Union defines product placement as "any form of audiovisual commercial
communication consisting of the inclusion of or reference to a product, a
service or the trademark thereof so that it is featured within a program."
Product placement is one of the most effective methods of advertising because it has
a viewing audience of nearly 100 percent. While TV advertisers lose many viewers who take breaks during commercials, movie viewers pay attention to product advertisements because they are engrossed in the film. The growth of product placement in movies has been phenomenal over
the past decade. The U.S. is the largest and fastest growing paid product
placement market. It generated revenues of $1.5 billion in 2005, $2.9 billion in
2007, and $3.7 billion in 2008.
Lets look at five
exceptional examples of product placement in Hollywood movies that stood out in
terms of seamless integration with the storyline and benefit to the brands.
1. Wilson (Movie:
Castaway) - "Castaway" took the
concept of product placement to another level by using a brand name for a
character. When Chuck (Tom Hanks) gets stranded on an island, he finds a Wilson volleyball from one of the boxes that was in the
plane. He paints the ball and turns it into a friend
and companion named "Wilson." One of the
original volleyballs used in the movie was auctioned for $18,500 to the ex-CEO
of FedEx Office, Ken May. Wilson launched a joint promotion at the time of the
films release boasting the fact that one of its products was co-starring Tom
2. Sears (Movie: Man
of Steel) - The 2013 blockbuster "Man
of Steel" holds the record for the most occurrences of product placement in a movie. Apparently, the producers signed around 100 deals with promotional
partners. One prominent example of product placement in the movie is a Sears store. Supermans father uses Craftsman tools and works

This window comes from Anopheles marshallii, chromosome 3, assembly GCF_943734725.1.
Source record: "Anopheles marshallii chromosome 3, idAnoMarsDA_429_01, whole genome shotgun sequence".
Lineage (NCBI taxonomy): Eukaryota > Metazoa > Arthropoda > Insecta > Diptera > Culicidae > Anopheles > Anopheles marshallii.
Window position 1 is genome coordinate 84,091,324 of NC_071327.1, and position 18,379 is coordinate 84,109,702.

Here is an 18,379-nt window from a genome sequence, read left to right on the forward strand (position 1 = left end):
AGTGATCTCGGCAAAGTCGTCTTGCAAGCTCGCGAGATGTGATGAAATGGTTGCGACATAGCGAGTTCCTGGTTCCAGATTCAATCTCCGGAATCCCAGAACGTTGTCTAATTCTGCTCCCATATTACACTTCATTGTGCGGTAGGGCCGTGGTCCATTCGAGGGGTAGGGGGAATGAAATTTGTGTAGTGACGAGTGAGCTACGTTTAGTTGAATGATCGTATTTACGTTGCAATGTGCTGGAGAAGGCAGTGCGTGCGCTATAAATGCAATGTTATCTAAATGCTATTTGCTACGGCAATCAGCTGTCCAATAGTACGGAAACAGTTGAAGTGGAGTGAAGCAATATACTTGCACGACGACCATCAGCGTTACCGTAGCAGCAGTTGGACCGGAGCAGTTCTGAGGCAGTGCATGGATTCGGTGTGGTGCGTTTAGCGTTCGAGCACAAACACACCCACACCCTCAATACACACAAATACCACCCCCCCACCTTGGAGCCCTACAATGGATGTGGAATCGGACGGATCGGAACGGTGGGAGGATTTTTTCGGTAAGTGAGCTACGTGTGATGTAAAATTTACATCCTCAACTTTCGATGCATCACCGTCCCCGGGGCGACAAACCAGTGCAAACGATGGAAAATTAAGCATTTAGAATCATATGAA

at Sears. One scene includes a Sears store being blown up.
Sears used this opportunity to create a Guinness World Record for the largest
number of people assembled in one place dressed as Superman by gathering 566
employees in Superman costumes at the companys headquarters.
3. McDonalds (Movie:
Pulp Fiction) - The 1994, Quentin Tarantino movie "Pulp Fiction"
is arguably one of the best movies ever made. One bit of iconic
dialogue centers on McDonalds.
While discussing cultural differences among nations, Vincent Vega (John Travolta) and Jules Winnfield (Samuel L. Jackson) reference the Quarter Pounder and Big
4. Omega (Movie:
Casino Royale) - Product placement in James Bond movies isnt
new. Omega is one brand with a long history of association with the Bond films. It
started in 1995 with "GoldenEye," in which Pierce Brosnan wore an Omega Seamster
Quartz Professional watch. The trend followed as Brosnan flaunted different models of Seamster in later films. Daniel Craig, the
current 007, has also worn the Omega Seamster in all of his Bond
movies and even mentions the brand name Omega in
5. Starbucks (Movie:
Youve Got Mail) - The
1998 romantic comedy "Youve Got Mail" famously placed two brands in the
storyline--AOL and Starbucks. In the movie, Tom Hanks is shown drinking coffee
at Starbucks and even makes a reference to the coffee giant in the dialogue: "The whole purpose of places like Starbucks is for people
with no decision-making ability whatsoever to make six decisions just to buy
one cup of coffee. Short, tall, light, dark, caf, decaf, low-fat, non-fat, etc.
So people who dont know what the hell they are doing or who on earth they are
can, for only $2.95, get not just a cup of coffee but an absolutely defining
sense of self: Tall. Decaf. Cappuccino."